2

I wrote a terminal output to a plain text file and opened it in Emacs, and I see "^[" here and there. I'd like to change it to tabs in terminal before writing its output to the file, but I don't know how to refer to them. What does "^[" represent?

They have "[1m" or "[4m" right after them.

1

^[ is the ASCII escape character, aka ESC. It is:

  • octal: \033
  • hexadecimal: \x1B or ^[
  • decimal: 27

The color codes (and other control codes) you mention each begin with the ASCII escape character.

1

Characters represented with ^ followed by another character (an uppercase letter or one of @[\]^_?), with both characters in a different color (depending on the color scheme), are control characters. ^[ is the escape character. You can get more information by pressing C-x = (what-cursor-position) while the cursor is on the character and even more information with C-u C-x =.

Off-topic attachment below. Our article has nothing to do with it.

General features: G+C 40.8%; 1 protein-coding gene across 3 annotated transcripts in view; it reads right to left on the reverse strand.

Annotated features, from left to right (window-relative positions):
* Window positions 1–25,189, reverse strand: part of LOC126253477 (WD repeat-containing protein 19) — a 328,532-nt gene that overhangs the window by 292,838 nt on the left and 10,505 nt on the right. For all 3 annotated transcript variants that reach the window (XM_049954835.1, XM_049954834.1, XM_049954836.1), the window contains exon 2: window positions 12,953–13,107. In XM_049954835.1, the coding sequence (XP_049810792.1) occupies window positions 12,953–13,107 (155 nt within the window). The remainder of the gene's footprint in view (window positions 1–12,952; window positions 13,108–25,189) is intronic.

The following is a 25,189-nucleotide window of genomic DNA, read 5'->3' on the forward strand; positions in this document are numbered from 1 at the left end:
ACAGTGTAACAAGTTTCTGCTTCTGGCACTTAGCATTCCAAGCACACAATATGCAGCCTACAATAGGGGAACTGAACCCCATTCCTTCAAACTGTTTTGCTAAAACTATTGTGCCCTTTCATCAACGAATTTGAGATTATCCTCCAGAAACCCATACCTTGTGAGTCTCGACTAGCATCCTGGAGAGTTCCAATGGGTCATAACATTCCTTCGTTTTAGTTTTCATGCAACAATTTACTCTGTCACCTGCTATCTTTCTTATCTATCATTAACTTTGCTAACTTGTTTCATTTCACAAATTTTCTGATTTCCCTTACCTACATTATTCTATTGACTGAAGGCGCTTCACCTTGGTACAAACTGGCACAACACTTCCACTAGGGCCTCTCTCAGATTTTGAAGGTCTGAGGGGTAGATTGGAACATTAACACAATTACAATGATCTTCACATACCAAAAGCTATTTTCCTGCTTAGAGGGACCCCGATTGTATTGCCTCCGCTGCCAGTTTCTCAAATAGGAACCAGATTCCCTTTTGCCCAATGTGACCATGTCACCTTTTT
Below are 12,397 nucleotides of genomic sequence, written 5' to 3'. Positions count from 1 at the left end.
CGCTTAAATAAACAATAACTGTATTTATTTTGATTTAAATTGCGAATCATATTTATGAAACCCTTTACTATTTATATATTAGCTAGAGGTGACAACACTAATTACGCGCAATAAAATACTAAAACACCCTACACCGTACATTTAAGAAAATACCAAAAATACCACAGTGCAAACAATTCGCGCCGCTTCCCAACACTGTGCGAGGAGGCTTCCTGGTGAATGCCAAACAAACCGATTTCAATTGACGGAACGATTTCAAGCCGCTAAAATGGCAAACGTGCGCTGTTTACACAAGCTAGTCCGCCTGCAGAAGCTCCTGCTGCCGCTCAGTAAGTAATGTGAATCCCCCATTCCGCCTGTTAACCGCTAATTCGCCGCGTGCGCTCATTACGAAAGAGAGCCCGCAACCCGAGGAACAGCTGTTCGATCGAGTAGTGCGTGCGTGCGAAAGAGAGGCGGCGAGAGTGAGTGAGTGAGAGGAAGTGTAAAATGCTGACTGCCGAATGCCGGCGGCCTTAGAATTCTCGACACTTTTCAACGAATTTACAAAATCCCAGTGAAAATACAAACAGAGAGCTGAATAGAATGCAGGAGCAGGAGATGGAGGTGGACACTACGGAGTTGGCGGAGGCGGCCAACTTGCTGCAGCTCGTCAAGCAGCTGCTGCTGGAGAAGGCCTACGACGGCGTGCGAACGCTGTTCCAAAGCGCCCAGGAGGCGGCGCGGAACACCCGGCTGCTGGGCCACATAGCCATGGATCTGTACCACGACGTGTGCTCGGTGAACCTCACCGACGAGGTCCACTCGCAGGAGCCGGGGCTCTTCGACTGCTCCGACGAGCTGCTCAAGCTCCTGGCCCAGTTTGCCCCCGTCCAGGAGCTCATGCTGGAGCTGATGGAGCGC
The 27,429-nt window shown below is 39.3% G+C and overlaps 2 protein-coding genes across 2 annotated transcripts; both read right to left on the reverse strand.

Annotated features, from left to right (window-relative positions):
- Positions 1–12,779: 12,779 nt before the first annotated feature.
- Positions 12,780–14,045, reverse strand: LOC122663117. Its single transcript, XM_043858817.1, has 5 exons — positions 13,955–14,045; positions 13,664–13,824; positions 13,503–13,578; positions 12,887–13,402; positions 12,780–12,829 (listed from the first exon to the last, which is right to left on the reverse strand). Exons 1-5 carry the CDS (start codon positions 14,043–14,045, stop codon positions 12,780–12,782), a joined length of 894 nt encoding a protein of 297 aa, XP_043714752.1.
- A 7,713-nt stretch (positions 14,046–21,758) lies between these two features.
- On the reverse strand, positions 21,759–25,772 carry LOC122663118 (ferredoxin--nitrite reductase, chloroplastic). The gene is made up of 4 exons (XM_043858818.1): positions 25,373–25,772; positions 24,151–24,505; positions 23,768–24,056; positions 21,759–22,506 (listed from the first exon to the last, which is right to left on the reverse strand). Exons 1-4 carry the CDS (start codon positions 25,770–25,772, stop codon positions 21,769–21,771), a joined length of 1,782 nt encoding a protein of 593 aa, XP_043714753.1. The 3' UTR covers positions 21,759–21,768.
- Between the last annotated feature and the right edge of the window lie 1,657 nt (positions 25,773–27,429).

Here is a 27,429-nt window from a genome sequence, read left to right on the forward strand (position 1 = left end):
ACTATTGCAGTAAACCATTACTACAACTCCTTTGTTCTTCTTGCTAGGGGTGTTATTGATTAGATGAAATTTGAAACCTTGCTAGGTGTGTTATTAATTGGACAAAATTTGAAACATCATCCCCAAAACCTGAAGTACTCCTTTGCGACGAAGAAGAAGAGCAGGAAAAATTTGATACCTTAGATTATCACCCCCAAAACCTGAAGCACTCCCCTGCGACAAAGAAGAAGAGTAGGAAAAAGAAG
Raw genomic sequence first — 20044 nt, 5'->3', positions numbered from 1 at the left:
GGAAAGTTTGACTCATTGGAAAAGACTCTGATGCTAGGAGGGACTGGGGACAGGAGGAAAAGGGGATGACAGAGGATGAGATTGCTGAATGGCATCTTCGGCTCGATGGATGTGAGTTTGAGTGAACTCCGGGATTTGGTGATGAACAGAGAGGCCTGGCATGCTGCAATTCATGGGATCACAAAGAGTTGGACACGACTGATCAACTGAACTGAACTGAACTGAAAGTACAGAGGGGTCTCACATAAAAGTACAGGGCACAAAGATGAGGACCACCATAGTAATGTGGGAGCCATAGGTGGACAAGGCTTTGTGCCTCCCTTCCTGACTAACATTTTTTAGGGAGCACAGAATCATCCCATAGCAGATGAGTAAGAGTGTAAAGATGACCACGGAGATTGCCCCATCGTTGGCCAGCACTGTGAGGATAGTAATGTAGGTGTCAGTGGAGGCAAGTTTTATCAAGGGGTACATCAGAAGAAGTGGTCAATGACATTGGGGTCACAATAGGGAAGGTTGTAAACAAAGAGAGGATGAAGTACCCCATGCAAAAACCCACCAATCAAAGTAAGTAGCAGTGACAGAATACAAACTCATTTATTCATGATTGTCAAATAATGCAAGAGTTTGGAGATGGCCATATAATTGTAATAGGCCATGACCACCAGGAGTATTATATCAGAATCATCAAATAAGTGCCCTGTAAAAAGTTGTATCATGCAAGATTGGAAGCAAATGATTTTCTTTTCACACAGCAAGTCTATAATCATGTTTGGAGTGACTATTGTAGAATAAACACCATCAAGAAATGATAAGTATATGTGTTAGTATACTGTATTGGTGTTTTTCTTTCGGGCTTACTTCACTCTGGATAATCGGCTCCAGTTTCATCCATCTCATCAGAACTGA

Here, in output meant for a terminal, the escape character starts an escape sequence, specifically an ANSI escape sequence which is how the application tells the terminal to do something other than “display this character at the cursor location and move one position to the right”. Specifically, ^[[…m (also known as “CSI … m” because the two-character sequence ^[[ is known as CSI) change the text attributes for subsequet output. ^[[1m turns bold on, ^[[4m turns underline on, and ^[[0m turns all attributes off.

Changing those characters to tabs makes no sense whatsoever.

You can use this script to remove most terminal escape sequences.

0

It turned out that they were color codes in Terminal. I managed to get rid of them by

sed -r "s/\x1B\[([0-9]{1,2}(;[0-9]{1,2})?)?[m|K]//g"

http://www.commandlinefu.com/commands/view/3584/remove-color-codes-special-characters-with-sed

Your Answer

By clicking “Post Your Answer”, you agree to our terms of service, privacy policy and cookie policy

Not the answer you're looking for? Browse other questions tagged or ask your own question.